14 January, 2010

Haiti & Wyclef

Gone 'til November by Wyclef Jean

If you can, help Haiti:

The Nation: Helping Haiti

Thank you!

13 January, 2010

Social Commentary via Ralph Lauren?

Vampire Weekend's second album, Contra, was released yesterday to mixed reviews. Big surprise, right? Vampire Weekend are always given the shaft in one way or another. They are considered too preppy, too lyrically obtuse, too Ivy League, not "authentic" enough, too much like Paul Simon (I fail to see how that is a negative attribute), and really just too much for most music reviewers to take. But I found myself in this funny little wrinkle of synchronicity where I felt the need to re-watch season one of Hugh Laurie's and Stephen Fry's Jeeves and Wooster based on the novels by P.G. Wodehouse, on the same day that I needed to do a complete stock-taking of my current feeling for Vampire Weekend's first album.

I came to some fresh conclusions upon a fresh listen, in light of P.G. Wodehouse, and this blog entry from just about two years ago by Elif Batuman: My Life and Thoughts: Beautiful Shirts

All of these things really made me think about social commentary in music and art in general, and what spaces are authentic, and what spaces are contrived, and what makes for a thoughtful comment, and then I thought about Rudyard Kipling and I thought about Ernest Hemingway. And largely, my thoughts got away from me - as they have a tendency to do. But one thing I realized is that if Vampire Weekend had the ability to spark all of this discussion and controversy, then isn't that a good thing in and of itself? I mean, at least it means that people are taking these ideas into account, and feel like they are being challenged in some way. So how is that wrong?

On the musical commentary side, I find myself enjoying both Vampire Weekend and Contra. My first thought with Contra was that VW had pulled an M.I.A. M.I.A.'s first album had a lot of world music influence, and it all sounded fairly rough in terms of its application of computerized sounds. It wasn't streamlined to the point where it sounded like something futuristic. But Kala hit home with a world music sound that pushed the boundaries in terms of computer music. The synthesized sections were clear and common. This is true on Contra. The album is streamlined, it sounds cleaner and slightly more contemporary. It's a sound that you cannot easily tie to Paul Simon, and I find it rather entertaining.

08 January, 2010

Flamenco in many forms

My friend turned me onto this video for "Boy with a Coin" by Iron & Wine:

I think it is beautiful.

I also came across this photographer in the New Yorker:

The Flamenco Women of Spain - Ruven Afanador profile in More magazine

Ruven Afanador just released this book of photography, Mil Besos, which is a compilation of pictures of "the flamenco women of Spain."

I swear, sometimes things just follow me around!

05 January, 2010

...and in music the salvation of the world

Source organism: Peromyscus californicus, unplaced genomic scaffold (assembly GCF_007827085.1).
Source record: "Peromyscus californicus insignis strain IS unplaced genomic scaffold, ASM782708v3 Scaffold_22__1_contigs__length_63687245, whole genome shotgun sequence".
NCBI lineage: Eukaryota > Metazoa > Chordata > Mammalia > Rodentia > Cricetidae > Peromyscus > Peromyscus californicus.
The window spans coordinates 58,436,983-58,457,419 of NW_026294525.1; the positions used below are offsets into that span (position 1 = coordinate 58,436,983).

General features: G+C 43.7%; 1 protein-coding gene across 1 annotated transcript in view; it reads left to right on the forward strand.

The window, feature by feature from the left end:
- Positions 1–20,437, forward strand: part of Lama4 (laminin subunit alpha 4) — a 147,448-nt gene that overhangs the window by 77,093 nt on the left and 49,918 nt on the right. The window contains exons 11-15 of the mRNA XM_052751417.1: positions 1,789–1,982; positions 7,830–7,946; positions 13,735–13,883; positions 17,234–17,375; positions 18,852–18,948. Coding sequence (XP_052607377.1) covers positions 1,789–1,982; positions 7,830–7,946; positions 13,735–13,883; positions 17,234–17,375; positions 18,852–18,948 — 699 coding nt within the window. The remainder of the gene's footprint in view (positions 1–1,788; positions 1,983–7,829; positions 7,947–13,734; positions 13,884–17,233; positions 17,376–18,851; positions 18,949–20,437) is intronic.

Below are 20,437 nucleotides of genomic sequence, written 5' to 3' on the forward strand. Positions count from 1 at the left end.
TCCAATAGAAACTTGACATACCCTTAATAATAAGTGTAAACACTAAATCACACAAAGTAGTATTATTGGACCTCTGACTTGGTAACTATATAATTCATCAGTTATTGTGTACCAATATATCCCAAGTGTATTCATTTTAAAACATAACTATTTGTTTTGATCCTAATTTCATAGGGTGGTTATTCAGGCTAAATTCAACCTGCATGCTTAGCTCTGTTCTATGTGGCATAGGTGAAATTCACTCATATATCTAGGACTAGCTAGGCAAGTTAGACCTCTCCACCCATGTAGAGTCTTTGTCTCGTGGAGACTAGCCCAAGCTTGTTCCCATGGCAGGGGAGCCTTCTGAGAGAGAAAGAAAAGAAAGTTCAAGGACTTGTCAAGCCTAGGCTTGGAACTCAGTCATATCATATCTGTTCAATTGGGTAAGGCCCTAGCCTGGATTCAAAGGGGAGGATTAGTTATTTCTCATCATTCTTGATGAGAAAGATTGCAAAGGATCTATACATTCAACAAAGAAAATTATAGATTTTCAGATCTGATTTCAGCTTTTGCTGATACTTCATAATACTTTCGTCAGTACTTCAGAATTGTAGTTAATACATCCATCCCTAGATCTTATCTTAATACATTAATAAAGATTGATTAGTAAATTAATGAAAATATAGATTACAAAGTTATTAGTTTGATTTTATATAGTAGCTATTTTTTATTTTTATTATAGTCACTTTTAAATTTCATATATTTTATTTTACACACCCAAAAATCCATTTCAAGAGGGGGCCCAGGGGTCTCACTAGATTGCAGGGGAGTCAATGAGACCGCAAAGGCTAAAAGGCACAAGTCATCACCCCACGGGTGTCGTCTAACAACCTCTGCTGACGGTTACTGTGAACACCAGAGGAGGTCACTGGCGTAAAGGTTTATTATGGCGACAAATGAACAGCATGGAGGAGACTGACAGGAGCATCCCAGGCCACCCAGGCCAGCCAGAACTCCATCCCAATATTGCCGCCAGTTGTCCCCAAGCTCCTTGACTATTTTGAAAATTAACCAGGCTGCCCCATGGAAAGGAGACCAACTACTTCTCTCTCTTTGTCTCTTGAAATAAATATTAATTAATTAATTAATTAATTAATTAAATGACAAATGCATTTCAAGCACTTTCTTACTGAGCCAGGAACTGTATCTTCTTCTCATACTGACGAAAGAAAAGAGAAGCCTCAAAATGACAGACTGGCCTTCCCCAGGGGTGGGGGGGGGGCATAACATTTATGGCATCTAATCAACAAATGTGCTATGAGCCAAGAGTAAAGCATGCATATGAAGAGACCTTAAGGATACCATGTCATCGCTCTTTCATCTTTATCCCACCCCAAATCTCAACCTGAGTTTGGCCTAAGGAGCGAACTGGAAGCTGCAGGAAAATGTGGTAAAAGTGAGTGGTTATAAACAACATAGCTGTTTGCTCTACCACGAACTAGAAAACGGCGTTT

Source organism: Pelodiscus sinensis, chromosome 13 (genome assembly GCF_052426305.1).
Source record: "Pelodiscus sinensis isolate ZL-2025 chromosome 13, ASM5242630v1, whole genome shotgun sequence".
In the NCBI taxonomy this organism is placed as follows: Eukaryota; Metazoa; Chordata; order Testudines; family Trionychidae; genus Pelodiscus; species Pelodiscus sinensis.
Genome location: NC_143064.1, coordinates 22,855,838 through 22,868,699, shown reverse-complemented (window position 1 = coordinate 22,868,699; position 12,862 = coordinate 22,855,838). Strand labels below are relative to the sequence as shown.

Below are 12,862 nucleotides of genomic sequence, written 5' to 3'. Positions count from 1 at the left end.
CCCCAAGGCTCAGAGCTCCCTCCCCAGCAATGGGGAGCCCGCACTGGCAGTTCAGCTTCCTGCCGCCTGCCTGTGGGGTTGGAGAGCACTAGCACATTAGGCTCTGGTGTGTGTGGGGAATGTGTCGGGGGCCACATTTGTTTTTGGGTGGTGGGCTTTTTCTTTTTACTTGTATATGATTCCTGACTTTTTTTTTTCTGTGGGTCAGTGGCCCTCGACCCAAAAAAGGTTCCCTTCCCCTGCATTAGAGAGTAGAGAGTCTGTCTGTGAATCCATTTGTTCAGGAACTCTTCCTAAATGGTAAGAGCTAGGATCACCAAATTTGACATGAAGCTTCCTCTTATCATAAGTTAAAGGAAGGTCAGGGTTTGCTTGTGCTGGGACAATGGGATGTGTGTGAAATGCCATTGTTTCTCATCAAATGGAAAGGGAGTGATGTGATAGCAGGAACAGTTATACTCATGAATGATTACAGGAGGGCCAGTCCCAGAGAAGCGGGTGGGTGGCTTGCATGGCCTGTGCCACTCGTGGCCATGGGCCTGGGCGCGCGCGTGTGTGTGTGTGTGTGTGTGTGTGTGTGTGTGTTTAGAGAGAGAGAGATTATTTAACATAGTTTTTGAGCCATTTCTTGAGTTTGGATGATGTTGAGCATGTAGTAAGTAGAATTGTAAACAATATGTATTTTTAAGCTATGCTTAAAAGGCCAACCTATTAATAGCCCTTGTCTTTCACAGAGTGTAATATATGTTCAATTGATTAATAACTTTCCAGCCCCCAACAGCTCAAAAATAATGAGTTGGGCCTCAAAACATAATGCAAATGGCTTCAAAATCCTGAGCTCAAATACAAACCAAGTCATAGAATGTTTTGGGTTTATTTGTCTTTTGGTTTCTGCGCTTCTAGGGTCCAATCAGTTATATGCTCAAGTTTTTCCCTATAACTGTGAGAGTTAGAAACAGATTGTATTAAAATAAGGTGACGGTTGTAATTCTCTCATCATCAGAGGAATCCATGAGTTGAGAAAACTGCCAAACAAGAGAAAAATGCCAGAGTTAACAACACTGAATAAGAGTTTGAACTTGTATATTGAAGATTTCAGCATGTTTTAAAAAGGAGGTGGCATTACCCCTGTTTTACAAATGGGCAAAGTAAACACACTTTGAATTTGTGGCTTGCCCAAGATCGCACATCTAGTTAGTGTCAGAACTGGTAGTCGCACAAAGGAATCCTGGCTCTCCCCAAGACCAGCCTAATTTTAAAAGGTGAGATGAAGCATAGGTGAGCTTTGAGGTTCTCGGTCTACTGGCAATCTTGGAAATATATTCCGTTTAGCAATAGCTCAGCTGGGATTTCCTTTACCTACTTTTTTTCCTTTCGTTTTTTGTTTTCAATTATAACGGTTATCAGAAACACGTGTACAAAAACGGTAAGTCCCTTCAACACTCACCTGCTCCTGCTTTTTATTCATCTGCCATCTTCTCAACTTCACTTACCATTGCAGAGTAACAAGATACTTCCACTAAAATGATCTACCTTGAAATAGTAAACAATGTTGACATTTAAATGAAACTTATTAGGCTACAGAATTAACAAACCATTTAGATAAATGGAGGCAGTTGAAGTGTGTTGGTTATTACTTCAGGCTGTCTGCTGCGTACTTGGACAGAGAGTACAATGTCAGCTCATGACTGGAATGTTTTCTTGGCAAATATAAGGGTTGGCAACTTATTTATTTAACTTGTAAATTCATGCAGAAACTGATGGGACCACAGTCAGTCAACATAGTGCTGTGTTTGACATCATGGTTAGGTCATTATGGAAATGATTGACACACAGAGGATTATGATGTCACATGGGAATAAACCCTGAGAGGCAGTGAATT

So I knew I was being hyperbolic when I entitled this post only to write about the Green Day musical. Bear with me. Hopefully you won't be disappointed.

Here's the thing, I didn't realize that the American Idiot musical was the brainchild of not only Green Day, but also Michael Mayer who worked on Spring Awakening, and that the incredible John Gallagher Jr. played the main character "Johnny" in the San Francisco run. Or, that the cast would sound as exceptional as they do on the newly re-released "21 Guns." The repetition of the line "you're in ruins" makes my heart palpitate. While the choral repetition of the chorus feels like gospel music, and only intensifies the feeling of regret and resignation that is so encapsulated in the original song.

I wasn't a big fan of 21st Century Breakdown, but this song in particular struck a chord with me, and I am pleased to see it re-vamped in such a fulfilling way.

If it is any indication of what lies in store for those who see the musical, I cannot wait to get my hands on some tickets.

03 January, 2010

Happy New Year Playlist (The Clean Slate Decade)

2010: a new year and a new decade, and many people seem to be grasping hold of this "beginning" in the face of multiple levels of crisis. To me, the new year is all about symbolism, and its ability to channel growth and positive energy all across the world. With this in mind, I've created a 2010 playlist. 12 songs that address some of my own positive and negative attributes. I suppose they are resolutions of a sort, but not anything really clearly defined. For now, they are the background music to my life. It's like tattooing "love" and "hope" on your wrists; they're there to jumpstart you into action, not to create something from nothing.


I am going to start with a song that has been playing over and over recently on my radio, and not of my own choosing! It's a song about putting yourself out there, and maybe getting hurt, but trying nonetheless because you can't do anything but try.